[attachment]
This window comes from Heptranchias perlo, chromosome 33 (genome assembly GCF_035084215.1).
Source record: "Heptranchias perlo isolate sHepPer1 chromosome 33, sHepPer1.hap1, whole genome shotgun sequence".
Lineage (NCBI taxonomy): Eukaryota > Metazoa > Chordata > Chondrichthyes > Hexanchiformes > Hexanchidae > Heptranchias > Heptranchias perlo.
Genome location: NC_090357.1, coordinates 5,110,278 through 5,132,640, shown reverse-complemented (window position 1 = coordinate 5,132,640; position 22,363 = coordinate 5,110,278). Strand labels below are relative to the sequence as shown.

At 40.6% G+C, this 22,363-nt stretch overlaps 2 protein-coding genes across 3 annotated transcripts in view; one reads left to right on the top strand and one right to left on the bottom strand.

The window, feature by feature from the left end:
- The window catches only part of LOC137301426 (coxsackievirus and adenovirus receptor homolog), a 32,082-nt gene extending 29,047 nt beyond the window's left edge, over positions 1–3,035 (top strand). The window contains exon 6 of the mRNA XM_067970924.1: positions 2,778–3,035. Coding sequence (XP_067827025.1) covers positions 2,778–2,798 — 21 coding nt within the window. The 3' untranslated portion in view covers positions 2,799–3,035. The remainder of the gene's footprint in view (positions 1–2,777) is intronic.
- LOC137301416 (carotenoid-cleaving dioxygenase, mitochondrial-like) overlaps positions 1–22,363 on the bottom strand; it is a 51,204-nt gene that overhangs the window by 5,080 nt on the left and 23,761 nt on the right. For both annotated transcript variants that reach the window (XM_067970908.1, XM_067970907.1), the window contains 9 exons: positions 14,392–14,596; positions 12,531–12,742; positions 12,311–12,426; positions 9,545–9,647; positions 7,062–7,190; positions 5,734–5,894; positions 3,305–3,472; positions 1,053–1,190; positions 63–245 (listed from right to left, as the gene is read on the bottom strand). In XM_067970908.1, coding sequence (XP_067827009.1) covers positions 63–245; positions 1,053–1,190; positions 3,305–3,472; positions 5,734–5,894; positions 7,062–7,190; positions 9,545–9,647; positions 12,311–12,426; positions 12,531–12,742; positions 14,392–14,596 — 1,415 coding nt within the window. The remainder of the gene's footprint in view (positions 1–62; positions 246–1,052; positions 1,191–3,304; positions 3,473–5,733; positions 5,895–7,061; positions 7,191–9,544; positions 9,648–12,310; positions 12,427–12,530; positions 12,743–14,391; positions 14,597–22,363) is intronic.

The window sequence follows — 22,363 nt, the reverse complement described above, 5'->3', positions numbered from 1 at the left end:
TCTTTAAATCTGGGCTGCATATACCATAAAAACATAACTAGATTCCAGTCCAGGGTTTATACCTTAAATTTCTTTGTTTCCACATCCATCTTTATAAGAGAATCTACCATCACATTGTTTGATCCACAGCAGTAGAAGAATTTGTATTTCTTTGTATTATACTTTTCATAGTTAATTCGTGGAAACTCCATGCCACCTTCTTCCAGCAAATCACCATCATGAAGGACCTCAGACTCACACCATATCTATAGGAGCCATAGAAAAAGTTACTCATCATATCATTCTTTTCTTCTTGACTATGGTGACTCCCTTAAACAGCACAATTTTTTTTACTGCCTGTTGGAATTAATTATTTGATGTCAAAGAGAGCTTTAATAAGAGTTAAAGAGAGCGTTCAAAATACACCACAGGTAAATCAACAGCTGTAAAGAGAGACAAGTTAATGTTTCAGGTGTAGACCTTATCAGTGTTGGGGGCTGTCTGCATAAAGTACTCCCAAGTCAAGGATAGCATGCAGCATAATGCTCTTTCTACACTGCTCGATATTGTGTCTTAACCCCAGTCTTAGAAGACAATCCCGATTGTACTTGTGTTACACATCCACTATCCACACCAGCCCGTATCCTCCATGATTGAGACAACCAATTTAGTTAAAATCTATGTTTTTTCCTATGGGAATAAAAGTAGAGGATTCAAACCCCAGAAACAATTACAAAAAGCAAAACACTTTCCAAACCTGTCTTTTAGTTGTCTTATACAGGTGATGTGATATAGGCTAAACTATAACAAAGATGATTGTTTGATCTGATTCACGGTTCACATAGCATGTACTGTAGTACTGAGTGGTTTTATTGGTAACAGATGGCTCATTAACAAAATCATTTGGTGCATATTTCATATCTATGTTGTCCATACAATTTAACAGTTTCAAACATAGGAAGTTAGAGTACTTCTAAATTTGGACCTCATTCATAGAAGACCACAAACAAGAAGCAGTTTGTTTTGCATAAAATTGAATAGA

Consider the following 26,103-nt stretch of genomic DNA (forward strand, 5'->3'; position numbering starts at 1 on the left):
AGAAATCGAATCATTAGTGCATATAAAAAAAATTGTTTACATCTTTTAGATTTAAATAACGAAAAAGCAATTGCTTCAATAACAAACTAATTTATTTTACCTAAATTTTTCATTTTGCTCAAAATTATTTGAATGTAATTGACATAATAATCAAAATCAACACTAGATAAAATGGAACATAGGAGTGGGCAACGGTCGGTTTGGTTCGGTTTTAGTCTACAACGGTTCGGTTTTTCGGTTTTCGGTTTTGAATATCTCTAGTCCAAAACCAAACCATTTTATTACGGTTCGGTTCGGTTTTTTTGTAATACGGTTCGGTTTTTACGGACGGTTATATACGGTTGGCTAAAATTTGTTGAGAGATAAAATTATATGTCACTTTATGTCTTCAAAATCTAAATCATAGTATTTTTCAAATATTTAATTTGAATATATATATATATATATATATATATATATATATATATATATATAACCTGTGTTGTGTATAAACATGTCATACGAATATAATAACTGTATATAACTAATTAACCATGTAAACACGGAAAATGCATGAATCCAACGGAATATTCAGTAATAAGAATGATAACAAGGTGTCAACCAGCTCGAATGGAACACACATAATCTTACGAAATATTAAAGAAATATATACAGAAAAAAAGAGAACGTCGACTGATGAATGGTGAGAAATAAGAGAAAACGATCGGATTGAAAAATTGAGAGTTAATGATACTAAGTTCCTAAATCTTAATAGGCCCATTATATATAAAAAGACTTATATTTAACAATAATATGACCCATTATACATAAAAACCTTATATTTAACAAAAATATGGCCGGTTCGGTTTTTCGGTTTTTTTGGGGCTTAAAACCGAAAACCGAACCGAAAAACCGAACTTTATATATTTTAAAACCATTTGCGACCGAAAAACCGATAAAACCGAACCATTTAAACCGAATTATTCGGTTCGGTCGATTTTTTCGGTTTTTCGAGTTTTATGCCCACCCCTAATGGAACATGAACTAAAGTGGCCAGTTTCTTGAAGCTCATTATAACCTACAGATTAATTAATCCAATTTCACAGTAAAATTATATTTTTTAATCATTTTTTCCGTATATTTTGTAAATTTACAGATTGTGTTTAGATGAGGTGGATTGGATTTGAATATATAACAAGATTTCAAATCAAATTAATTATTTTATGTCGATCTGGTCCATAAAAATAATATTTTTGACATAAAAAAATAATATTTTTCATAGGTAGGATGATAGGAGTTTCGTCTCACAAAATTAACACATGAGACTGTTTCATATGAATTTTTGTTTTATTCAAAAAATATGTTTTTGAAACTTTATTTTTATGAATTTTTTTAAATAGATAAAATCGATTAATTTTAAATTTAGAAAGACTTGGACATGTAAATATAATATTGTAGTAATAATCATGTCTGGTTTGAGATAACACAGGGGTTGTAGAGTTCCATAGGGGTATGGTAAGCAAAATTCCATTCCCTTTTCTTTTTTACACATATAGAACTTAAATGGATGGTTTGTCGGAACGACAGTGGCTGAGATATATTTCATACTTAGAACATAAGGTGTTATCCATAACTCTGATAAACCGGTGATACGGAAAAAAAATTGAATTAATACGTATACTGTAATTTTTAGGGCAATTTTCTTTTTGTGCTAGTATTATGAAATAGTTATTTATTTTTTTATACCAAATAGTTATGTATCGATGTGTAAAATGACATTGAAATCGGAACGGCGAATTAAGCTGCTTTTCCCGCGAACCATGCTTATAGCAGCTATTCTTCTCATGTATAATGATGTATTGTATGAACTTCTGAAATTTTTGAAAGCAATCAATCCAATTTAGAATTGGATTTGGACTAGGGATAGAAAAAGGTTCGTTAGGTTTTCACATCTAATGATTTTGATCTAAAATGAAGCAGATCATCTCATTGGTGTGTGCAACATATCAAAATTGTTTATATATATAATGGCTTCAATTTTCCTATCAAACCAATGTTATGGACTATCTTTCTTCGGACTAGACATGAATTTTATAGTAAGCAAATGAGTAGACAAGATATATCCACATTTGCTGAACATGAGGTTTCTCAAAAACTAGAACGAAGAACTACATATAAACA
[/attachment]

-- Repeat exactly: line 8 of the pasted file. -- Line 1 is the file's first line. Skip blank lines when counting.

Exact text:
- LOC137301416 (carotenoid-cleaving dioxygenase, mitochondrial-like) overlaps positions 1–22,363 on the bottom strand; it is a 51,204-nt gene that overhangs the window by 5,080 nt on the left and 23,761 nt on the right. For both annotated transcript variants that reach the window (XM_067970908.1, XM_067970907.1), the window contains 9 exons: positions 14,392–14,596; positions 12,531–12,742; positions 12,311–12,426; positions 9,545–9,647; positions 7,062–7,190; positions 5,734–5,894; positions 3,305–3,472; positions 1,053–1,190; positions 63–245 (listed from right to left, as the gene is read on the bottom strand). In XM_067970908.1, coding sequence (XP_067827009.1) covers positions 63–245; positions 1,053–1,190; positions 3,305–3,472; positions 5,734–5,894; positions 7,062–7,190; positions 9,545–9,647; positions 12,311–12,426; positions 12,531–12,742; positions 14,392–14,596 — 1,415 coding nt within the window. The remainder of the gene's footprint in view (positions 1–62; positions 246–1,052; positions 1,191–3,304; positions 3,473–5,733; positions 5,895–7,061; positions 7,191–9,544; positions 9,648–12,310; positions 12,427–12,530; positions 12,743–14,391; positions 14,597–22,363) is intronic.